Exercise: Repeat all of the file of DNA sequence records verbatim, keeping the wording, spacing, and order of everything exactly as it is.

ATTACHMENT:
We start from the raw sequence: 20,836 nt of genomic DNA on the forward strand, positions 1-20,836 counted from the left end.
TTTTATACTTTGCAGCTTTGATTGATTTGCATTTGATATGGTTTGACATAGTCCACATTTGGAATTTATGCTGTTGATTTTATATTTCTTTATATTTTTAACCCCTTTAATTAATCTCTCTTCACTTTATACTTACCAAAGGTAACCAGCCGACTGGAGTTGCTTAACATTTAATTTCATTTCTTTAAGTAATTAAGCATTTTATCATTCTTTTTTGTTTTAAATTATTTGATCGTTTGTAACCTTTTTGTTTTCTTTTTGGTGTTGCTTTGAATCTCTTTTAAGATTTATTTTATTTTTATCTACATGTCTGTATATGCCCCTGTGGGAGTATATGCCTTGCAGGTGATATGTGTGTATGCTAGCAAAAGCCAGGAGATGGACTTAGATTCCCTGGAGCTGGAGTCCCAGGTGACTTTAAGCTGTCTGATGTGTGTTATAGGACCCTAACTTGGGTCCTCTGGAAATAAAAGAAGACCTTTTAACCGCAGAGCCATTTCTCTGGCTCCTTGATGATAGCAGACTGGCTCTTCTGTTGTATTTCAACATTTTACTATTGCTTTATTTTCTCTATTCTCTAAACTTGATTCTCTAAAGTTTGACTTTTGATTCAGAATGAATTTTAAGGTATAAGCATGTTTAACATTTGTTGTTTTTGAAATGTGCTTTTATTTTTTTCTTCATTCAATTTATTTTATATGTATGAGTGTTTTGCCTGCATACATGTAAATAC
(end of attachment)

We start from the raw sequence: 20,836 nt of genomic DNA on the forward strand, positions 1-20,836 counted from the left end.
TTTTATACTTTGCAGCTTTGATTGATTTGCATTTGATATGGTTTGACATAGTCCACATTTGGAATTTATGCTGTTGATTTTATATTTCTTTATATTTTTAACCCCTTTAATTAATCTCTCTTCACTTTATACTTACCAAAGGTAACCAGCCGACTGGAGTTGCTTAACATTTAATTTCATTTCTTTAAGTAATTAAGCATTTTATCATTCTTTTTTGTTTTAAATTATTTGATCGTTTGTAACCTTTTTGTTTTCTTTTTGGTGTTGCTTTGAATCTCTTTTAAGATTTATTTTATTTTTATCTACATGTCTGTATATGCCCCTGTGGGAGTATATGCCTTGCAGGTGATATGTGTGTATGCTAGCAAAAGCCAGGAGATGGACTTAGATTCCCTGGAGCTGGAGTCCCAGGTGACTTTAAGCTGTCTGATGTGTGTTATAGGACCCTAACTTGGGTCCTCTGGAAATAAAAGAAGACCTTTTAACCGCAGAGCCATTTCTCTGGCTCCTTGATGATAGCAGACTGGCTCTTCTGTTGTATTTCAACATTTTACTATTGCTTTATTTTCTCTATTCTCTAAACTTGATTCTCTAAAGTTTGACTTTTGATTCAGAATGAATTTTAAGGTATAAGCATGTTTAACATTTGTTGTTTTTGAAATGTGCTTTTATTTTTTTCTTCATTCAATTTATTTTATATGTATGAGTGTTTTGCCTGCATACATGTAAATAC